One thing that I found really helpful with one of my cooperating teachers is that I had a few days of observation first (she was also very informative about her routines, strategies, etc.) and then she kind of worked out a schedule of things I would take over doing, basically adding something every 1 or 2 days until I was taking over everything and she would tell me specifically which things I would take over and then went over it with me to make sure I was comfortable with it. I had a second cooperating teacher who did not do this (older grade level). So for that experience, it was kinda like "Well, which subject would you like to start with?" For me, I liked being informed of how basic methods worked. Though a lot of info was overwhelming at times, I would rather be overly informed than not informed enough.
    Also, don't be afraid to give feedback or make suggestions. Those kinds of things helped shape the teacher I am today!
    Have fun!
     
  7. bondo

    bondo Cohort

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    Nov 7, 2011

    Great advice by everyone. I'd only reiterate letting the student fail. We as teachers fail, and its important for the student to learn how to pick themselves up, analyze what went wrong, and move forward.
     
  8. Peachyness

    Peachyness Virtuoso

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    Nov 7, 2011

    We had to do two student teaching assignments. My first one went horribly. What made it hard was that she was unwilling to let me teach and try out things my way. She was VERY controlling. Even my university supervisor told me later on that she felt very uncomfortable in that classroom and could feel tension (I actually never really felt tension, but I did feel more like a guest or a sub and had to do everything my master teacher wanted to do). On my last day at the school, my master teacher told me that I should repeat student teaching 1 before going onto student teaching 2!! She even said that I should sub for a long time before ever getting my own classroom. !!!! :(

    My second one went way better because she let me do what I wanted to do and try things out while supporting me and giving me constructive criticisms so that I can improve.
     
  9. DizneeTeachR

    DizneeTeachR Virtuoso

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    Nov 7, 2011

    I would say be clear of expectations. I know I went into a ST classroom & was introed along with the Para... which I think I should have been introduced a little differently, so the students saw me more as the "teacher" when it was my turn.

    This teacher knew that I'd been subbing for awhile and would just let me "run" the class and would disappear for awhile.

    If your ST would like a copy of something you have... it is beneficial. I know my mentor let me copy anything I wanted...so I went through and just grabbed a bunch of stuff!!! It was GREAT!!!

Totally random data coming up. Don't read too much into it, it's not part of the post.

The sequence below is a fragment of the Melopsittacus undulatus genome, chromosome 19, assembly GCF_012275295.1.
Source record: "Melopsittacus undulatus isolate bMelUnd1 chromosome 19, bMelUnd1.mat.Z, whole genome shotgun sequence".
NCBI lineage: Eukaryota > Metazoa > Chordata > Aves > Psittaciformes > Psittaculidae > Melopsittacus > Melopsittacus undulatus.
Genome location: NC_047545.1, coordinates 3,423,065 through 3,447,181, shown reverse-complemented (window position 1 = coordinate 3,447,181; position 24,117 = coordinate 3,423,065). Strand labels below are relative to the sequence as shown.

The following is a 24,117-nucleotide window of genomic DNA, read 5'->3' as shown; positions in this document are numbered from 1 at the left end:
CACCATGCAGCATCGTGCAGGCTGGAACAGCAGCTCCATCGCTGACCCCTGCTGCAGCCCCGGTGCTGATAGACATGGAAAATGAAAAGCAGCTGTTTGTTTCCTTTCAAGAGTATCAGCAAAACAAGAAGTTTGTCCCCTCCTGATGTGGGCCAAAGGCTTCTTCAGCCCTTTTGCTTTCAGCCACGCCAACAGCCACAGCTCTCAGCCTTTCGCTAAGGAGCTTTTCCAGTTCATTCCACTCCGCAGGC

10. amakaye

    amakaye Enthusiast

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    Nov 7, 2011

    I spent a whole afternoon in the workroom copying things from my CT's files--many of which I still use!

    After giving your ST time for observation, find things they can take over right away. Even if it's something small like giving the spelling test or correcting bell work, getting them involved in leading an activity right away helps them get comfortable in front of your class and helps the students see them as a teacher in the room.

    And I agree with disappearing from time to time once they are taking over and are confident with the class. My CT would take work to the library across the hall and set up camp there while I was teaching my full days.
     
  11. Loomistrout

    Loomistrout Devotee

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    Nov 10, 2011

    Data collection instruments can be very beneficial. They turn subjective judgments into objective while producing graphics for discussion and review.

    Examples:

    1) Proximity - seating chart which observer uses to track teacher movement during lesson.
    2) Wait Time - tally sheet which observer uses to tally agreed upon wait time (10 seconds or?) between asking a question and calling on student for response.
    3) Who Gets Called On - similar to Wait Time except seating chart is used to tally who gets called on during a lesson
    4) Engagement Rate - seating chart which observer uses to tally four agreed upon behaviors - Ex- socializing; playing with objects; waiting; on task - every two minutes during 30 minute observation for the entire class. From the data the observee can, in graphic form, see exactly what each student was doing during the lesson or any other time chosen to be observed.

    When using the instruments ST observes cooperating teacher first and records data. Then roles are reversed.